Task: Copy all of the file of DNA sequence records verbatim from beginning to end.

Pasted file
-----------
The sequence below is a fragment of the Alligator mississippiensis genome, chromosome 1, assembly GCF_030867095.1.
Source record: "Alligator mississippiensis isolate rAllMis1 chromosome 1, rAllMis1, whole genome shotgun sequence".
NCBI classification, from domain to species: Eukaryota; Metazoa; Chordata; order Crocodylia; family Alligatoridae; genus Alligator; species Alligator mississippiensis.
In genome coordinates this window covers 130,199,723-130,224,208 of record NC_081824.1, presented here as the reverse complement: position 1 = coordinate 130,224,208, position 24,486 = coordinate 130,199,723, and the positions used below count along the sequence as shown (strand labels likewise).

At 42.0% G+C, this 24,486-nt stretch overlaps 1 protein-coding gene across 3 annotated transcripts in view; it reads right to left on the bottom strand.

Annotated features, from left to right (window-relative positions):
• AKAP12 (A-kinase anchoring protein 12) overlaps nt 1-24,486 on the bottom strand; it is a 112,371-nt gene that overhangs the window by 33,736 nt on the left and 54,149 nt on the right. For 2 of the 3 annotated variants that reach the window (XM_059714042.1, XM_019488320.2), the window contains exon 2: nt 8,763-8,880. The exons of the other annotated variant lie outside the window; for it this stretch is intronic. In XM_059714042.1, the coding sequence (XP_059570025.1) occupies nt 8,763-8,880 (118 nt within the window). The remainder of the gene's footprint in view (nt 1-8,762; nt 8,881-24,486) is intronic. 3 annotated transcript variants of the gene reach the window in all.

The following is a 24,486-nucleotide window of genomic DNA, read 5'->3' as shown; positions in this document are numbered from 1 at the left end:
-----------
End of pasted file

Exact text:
The sequence below is a fragment of the Alligator mississippiensis genome, chromosome 1, assembly GCF_030867095.1.
Source record: "Alligator mississippiensis isolate rAllMis1 chromosome 1, rAllMis1, whole genome shotgun sequence".
NCBI classification, from domain to species: Eukaryota; Metazoa; Chordata; order Crocodylia; family Alligatoridae; genus Alligator; species Alligator mississippiensis.
In genome coordinates this window covers 130,199,723-130,224,208 of record NC_081824.1, presented here as the reverse complement: position 1 = coordinate 130,224,208, position 24,486 = coordinate 130,199,723, and the positions used below count along the sequence as shown (strand labels likewise).

At 42.0% G+C, this 24,486-nt stretch overlaps 1 protein-coding gene across 3 annotated transcripts in view; it reads right to left on the bottom strand.

Annotated features, from left to right (window-relative positions):
• AKAP12 (A-kinase anchoring protein 12) overlaps nt 1-24,486 on the bottom strand; it is a 112,371-nt gene that overhangs the window by 33,736 nt on the left and 54,149 nt on the right. For 2 of the 3 annotated variants that reach the window (XM_059714042.1, XM_019488320.2), the window contains exon 2: nt 8,763-8,880. The exons of the other annotated variant lie outside the window; for it this stretch is intronic. In XM_059714042.1, the coding sequence (XP_059570025.1) occupies nt 8,763-8,880 (118 nt within the window). The remainder of the gene's footprint in view (nt 1-8,762; nt 8,881-24,486) is intronic. 3 annotated transcript variants of the gene reach the window in all.

The following is a 24,486-nucleotide window of genomic DNA, read 5'->3' as shown; positions in this document are numbered from 1 at the left end: